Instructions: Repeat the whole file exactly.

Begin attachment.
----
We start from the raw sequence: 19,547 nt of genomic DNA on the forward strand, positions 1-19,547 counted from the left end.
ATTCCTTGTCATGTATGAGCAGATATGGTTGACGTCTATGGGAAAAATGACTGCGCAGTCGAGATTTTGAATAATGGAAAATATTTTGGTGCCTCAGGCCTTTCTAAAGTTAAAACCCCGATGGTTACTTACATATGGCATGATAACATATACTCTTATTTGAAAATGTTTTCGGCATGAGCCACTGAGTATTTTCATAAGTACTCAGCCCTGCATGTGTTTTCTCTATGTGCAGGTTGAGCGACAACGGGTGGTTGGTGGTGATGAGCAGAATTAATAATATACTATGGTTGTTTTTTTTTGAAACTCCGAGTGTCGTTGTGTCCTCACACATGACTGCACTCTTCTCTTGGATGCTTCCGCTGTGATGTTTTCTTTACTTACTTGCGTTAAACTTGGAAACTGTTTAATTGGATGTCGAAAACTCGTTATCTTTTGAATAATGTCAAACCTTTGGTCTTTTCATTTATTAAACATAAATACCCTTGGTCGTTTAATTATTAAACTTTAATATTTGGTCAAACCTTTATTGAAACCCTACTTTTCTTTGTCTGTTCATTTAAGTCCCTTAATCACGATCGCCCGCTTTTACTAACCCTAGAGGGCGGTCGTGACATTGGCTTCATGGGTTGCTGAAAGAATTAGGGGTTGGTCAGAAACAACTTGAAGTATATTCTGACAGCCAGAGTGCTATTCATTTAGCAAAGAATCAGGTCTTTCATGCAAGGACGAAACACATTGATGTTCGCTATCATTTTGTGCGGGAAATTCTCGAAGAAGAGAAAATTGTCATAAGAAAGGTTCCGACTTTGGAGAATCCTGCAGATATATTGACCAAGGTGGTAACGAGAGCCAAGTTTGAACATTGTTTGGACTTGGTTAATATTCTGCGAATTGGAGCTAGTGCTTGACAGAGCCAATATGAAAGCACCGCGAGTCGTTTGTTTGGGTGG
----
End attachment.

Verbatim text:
We start from the raw sequence: 19,547 nt of genomic DNA on the forward strand, positions 1-19,547 counted from the left end.
ATTCCTTGTCATGTATGAGCAGATATGGTTGACGTCTATGGGAAAAATGACTGCGCAGTCGAGATTTTGAATAATGGAAAATATTTTGGTGCCTCAGGCCTTTCTAAAGTTAAAACCCCGATGGTTACTTACATATGGCATGATAACATATACTCTTATTTGAAAATGTTTTCGGCATGAGCCACTGAGTATTTTCATAAGTACTCAGCCCTGCATGTGTTTTCTCTATGTGCAGGTTGAGCGACAACGGGTGGTTGGTGGTGATGAGCAGAATTAATAATATACTATGGTTGTTTTTTTTTGAAACTCCGAGTGTCGTTGTGTCCTCACACATGACTGCACTCTTCTCTTGGATGCTTCCGCTGTGATGTTTTCTTTACTTACTTGCGTTAAACTTGGAAACTGTTTAATTGGATGTCGAAAACTCGTTATCTTTTGAATAATGTCAAACCTTTGGTCTTTTCATTTATTAAACATAAATACCCTTGGTCGTTTAATTATTAAACTTTAATATTTGGTCAAACCTTTATTGAAACCCTACTTTTCTTTGTCTGTTCATTTAAGTCCCTTAATCACGATCGCCCGCTTTTACTAACCCTAGAGGGCGGTCGTGACATTGGCTTCATGGGTTGCTGAAAGAATTAGGGGTTGGTCAGAAACAACTTGAAGTATATTCTGACAGCCAGAGTGCTATTCATTTAGCAAAGAATCAGGTCTTTCATGCAAGGACGAAACACATTGATGTTCGCTATCATTTTGTGCGGGAAATTCTCGAAGAAGAGAAAATTGTCATAAGAAAGGTTCCGACTTTGGAGAATCCTGCAGATATATTGACCAAGGTGGTAACGAGAGCCAAGTTTGAACATTGTTTGGACTTGGTTAATATTCTGCGAATTGGAGCTAGTGCTTGACAGAGCCAATATGAAAGCACCGCGAGTCGTTTGTTTGGGTGG